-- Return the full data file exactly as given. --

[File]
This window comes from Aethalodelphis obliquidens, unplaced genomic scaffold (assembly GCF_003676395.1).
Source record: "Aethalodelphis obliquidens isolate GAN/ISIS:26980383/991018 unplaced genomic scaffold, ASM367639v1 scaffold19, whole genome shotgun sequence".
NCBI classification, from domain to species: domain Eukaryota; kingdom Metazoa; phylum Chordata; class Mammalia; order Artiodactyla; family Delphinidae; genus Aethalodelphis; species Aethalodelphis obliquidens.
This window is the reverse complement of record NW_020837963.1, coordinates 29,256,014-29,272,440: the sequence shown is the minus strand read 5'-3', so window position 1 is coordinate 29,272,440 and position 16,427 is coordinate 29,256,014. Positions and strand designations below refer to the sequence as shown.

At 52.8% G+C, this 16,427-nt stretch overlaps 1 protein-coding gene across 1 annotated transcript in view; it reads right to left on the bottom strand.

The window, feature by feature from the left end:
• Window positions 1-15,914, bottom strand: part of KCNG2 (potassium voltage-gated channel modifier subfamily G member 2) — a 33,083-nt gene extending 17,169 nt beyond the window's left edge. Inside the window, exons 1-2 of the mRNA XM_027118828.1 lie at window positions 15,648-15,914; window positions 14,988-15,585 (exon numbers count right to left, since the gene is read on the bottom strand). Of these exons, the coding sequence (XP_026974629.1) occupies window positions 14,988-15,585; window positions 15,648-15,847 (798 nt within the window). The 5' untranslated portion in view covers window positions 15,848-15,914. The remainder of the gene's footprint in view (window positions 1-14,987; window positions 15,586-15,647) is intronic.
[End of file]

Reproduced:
This window comes from Aethalodelphis obliquidens, unplaced genomic scaffold (assembly GCF_003676395.1).
Source record: "Aethalodelphis obliquidens isolate GAN/ISIS:26980383/991018 unplaced genomic scaffold, ASM367639v1 scaffold19, whole genome shotgun sequence".
NCBI classification, from domain to species: domain Eukaryota; kingdom Metazoa; phylum Chordata; class Mammalia; order Artiodactyla; family Delphinidae; genus Aethalodelphis; species Aethalodelphis obliquidens.
This window is the reverse complement of record NW_020837963.1, coordinates 29,256,014-29,272,440: the sequence shown is the minus strand read 5'-3', so window position 1 is coordinate 29,272,440 and position 16,427 is coordinate 29,256,014. Positions and strand designations below refer to the sequence as shown.

At 52.8% G+C, this 16,427-nt stretch overlaps 1 protein-coding gene across 1 annotated transcript in view; it reads right to left on the bottom strand.

The window, feature by feature from the left end:
• Window positions 1-15,914, bottom strand: part of KCNG2 (potassium voltage-gated channel modifier subfamily G member 2) — a 33,083-nt gene extending 17,169 nt beyond the window's left edge. Inside the window, exons 1-2 of the mRNA XM_027118828.1 lie at window positions 15,648-15,914; window positions 14,988-15,585 (exon numbers count right to left, since the gene is read on the bottom strand). Of these exons, the coding sequence (XP_026974629.1) occupies window positions 14,988-15,585; window positions 15,648-15,847 (798 nt within the window). The 5' untranslated portion in view covers window positions 15,848-15,914. The remainder of the gene's footprint in view (window positions 1-14,987; window positions 15,586-15,647) is intronic.